I was first exposed to Ander Monson’s work during my Art of the Essay workshop with David Griffith during the fall semester of my sophomore year of college. That semester turned out to be the perfect context in which to read Ander Monson’s work, because I was taking two other writing workshops at the same time: playwriting and fiction. I was also collaborating on a semester-long video project. So while I was learning how to distinguish between multiple medias and genres, I was becoming enthralled in the work of a man who – in my opinion – is teaching many modern writers how to utilize and combine them. In fact, what continues to grab me each and every time I read a piece of Ander Monson’s work is the way he utilizes the page and various expressional forms.

I still remember one of his first essays I read, entitled, “I Have Been Thinking About Snow” – which appears in his collection Neck Deep and Other Predicaments. In the piece, Monson uses periods between thoughts, almost as if he held the key down while thinking. At one point the periods completely swallow two full pages, with the exception of a brief phrase I no longer recall, until it looks as if the text is actually sitting on a bed of snowflakes, or perhaps falling with them. The text becomes the image, and as such is further expressed by it.

I’m not sure if Ander Monson chose to put the grey images of the Is behind the text of this essay, but my guess – based on his previous work as well as his role on his website and other online or mixed-media projects – is that he did, and so I read it with that assumption in mind. What that led me to see at first is the way that this essay starts with the large and universal. On the first page the I is present as everything it could be: a typeface character, a person, even God. Monson also often plays with words to reflect more than one of those concepts at a given time, and transition between them. For example:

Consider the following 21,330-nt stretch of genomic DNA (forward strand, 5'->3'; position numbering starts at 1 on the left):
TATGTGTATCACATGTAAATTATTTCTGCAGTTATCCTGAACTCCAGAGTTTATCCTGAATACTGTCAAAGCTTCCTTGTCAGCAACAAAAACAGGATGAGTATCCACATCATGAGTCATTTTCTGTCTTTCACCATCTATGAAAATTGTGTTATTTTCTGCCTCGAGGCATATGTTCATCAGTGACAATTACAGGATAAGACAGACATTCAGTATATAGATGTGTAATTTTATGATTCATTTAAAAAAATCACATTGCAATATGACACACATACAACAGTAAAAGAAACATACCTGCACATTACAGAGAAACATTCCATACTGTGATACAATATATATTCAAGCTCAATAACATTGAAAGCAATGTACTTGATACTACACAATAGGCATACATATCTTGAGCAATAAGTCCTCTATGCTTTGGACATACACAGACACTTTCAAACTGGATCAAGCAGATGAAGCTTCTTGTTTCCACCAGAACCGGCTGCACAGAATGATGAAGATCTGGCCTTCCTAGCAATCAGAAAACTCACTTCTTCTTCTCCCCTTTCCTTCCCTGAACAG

“The world is filled with them, jutting, jousting, rutting, roasting them on television cooking and other shows. Sometimes it’s easy to believe that without I there would be no world. Certainly there’d be no universe.”

This excerpt highlights my second favorite aspect of Monson’s work: the poetic language. So many times in this essay I feel that Monson’s control of language, of form, of every single word on the page, is so strong that it is almost as if I’m reading a very long prose poem. Throughout the essay words, and Is, are imbued with double and triple meaning. And that is what comes of being a hybrid, I suppose. But what impresses me is not only what Monson attempts with his work, but that it is achieved. Monson combines picture with image, prose with poetry, and does it successfully.

We live in a world where, as Monson phrases it, “Students in creative writing programs are toiling by the thousands trying to find their voices. Meaning, partly, trying to select their voices from the thousands of voices they encounter in book, in life, in workshop, at readings, in songs, at bars, chat rooms, online.” He’s right, of course. As students, we all try so desperately to be original (while maybe conforming just enough for that A+), and yet in many cases fail spectacularily. Monson, who many consider a highly original and innovative writer, even admits, “I read DeLillo, I write a DeLilloish story. … We become possessed, we no longer I but a kind of nested us.”

This struggle with voice, with who or what the I is, or is if even exists, continues through the essay, with the background Is shrinking and moving. Indeed, as Monson states, “The more you press on it, think about I, about what we present as our individual pieces of I, the smaller it gets.” As the Is shift with the essay, I goes from being the predominant image to the framework, to the barely present background, to not being present at all except for where it is imbedded within the text. The lens changes, so to speak. Monson transitions from examining the I to increasing the discussion of his own experience as an I. The effect is compelling, as it becomes quickly apparent that – in the context of the essay, at least – Monson defines himself as an I through personal memories such as those from a camp one summer, and through the insecurities that come with things as insignificant as the straightness of teeth. From there the essay concludes with the resonating image of a palm tree, both significant for its shape and Monson’s use of it as a metaphor for the I.